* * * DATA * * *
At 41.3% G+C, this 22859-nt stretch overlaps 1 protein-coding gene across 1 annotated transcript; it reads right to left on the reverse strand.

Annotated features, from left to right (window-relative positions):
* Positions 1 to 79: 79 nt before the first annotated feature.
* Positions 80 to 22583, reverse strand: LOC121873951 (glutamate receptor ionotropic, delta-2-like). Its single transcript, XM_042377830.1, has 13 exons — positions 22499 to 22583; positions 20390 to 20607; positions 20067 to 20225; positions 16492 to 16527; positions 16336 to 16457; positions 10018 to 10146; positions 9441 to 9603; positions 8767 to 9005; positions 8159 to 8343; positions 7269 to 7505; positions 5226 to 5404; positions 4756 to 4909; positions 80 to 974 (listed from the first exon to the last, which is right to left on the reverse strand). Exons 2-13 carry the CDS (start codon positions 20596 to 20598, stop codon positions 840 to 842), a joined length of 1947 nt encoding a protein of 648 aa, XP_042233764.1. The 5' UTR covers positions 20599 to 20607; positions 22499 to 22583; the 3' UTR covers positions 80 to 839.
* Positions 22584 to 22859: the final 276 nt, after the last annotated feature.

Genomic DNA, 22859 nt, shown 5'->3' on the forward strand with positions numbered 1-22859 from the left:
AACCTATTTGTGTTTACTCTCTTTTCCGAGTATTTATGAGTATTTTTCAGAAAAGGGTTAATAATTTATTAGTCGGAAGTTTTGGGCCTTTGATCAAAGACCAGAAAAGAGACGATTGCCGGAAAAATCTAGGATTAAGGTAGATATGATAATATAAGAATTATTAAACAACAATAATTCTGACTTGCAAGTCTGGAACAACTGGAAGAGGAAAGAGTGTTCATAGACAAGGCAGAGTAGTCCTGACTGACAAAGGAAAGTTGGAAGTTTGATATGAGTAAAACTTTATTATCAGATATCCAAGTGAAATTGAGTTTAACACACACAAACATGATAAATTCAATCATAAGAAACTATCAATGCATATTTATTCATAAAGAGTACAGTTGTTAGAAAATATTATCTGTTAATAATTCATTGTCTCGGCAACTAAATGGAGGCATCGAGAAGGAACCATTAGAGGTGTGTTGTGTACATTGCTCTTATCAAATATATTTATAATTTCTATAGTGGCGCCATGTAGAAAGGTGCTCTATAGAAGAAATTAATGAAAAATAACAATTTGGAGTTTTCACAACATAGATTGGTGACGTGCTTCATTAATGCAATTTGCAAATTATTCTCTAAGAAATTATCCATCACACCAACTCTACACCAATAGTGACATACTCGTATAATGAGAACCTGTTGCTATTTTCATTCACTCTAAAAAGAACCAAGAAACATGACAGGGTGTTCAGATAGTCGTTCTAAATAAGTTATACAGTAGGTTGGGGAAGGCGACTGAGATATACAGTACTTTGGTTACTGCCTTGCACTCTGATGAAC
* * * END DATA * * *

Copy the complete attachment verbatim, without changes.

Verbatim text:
At 41.3% G+C, this 22859-nt stretch overlaps 1 protein-coding gene across 1 annotated transcript; it reads right to left on the reverse strand.

Annotated features, from left to right (window-relative positions):
* Positions 1 to 79: 79 nt before the first annotated feature.
* Positions 80 to 22583, reverse strand: LOC121873951 (glutamate receptor ionotropic, delta-2-like). Its single transcript, XM_042377830.1, has 13 exons — positions 22499 to 22583; positions 20390 to 20607; positions 20067 to 20225; positions 16492 to 16527; positions 16336 to 16457; positions 10018 to 10146; positions 9441 to 9603; positions 8767 to 9005; positions 8159 to 8343; positions 7269 to 7505; positions 5226 to 5404; positions 4756 to 4909; positions 80 to 974 (listed from the first exon to the last, which is right to left on the reverse strand). Exons 2-13 carry the CDS (start codon positions 20596 to 20598, stop codon positions 840 to 842), a joined length of 1947 nt encoding a protein of 648 aa, XP_042233764.1. The 5' UTR covers positions 20599 to 20607; positions 22499 to 22583; the 3' UTR covers positions 80 to 839.
* Positions 22584 to 22859: the final 276 nt, after the last annotated feature.

Genomic DNA, 22859 nt, shown 5'->3' on the forward strand with positions numbered 1-22859 from the left:
AACCTATTTGTGTTTACTCTCTTTTCCGAGTATTTATGAGTATTTTTCAGAAAAGGGTTAATAATTTATTAGTCGGAAGTTTTGGGCCTTTGATCAAAGACCAGAAAAGAGACGATTGCCGGAAAAATCTAGGATTAAGGTAGATATGATAATATAAGAATTATTAAACAACAATAATTCTGACTTGCAAGTCTGGAACAACTGGAAGAGGAAAGAGTGTTCATAGACAAGGCAGAGTAGTCCTGACTGACAAAGGAAAGTTGGAAGTTTGATATGAGTAAAACTTTATTATCAGATATCCAAGTGAAATTGAGTTTAACACACACAAACATGATAAATTCAATCATAAGAAACTATCAATGCATATTTATTCATAAAGAGTACAGTTGTTAGAAAATATTATCTGTTAATAATTCATTGTCTCGGCAACTAAATGGAGGCATCGAGAAGGAACCATTAGAGGTGTGTTGTGTACATTGCTCTTATCAAATATATTTATAATTTCTATAGTGGCGCCATGTAGAAAGGTGCTCTATAGAAGAAATTAATGAAAAATAACAATTTGGAGTTTTCACAACATAGATTGGTGACGTGCTTCATTAATGCAATTTGCAAATTATTCTCTAAGAAATTATCCATCACACCAACTCTACACCAATAGTGACATACTCGTATAATGAGAACCTGTTGCTATTTTCATTCACTCTAAAAAGAACCAAGAAACATGACAGGGTGTTCAGATAGTCGTTCTAAATAAGTTATACAGTAGGTTGGGGAAGGCGACTGAGATATACAGTACTTTGGTTACTGCCTTGCACTCTGATGAAC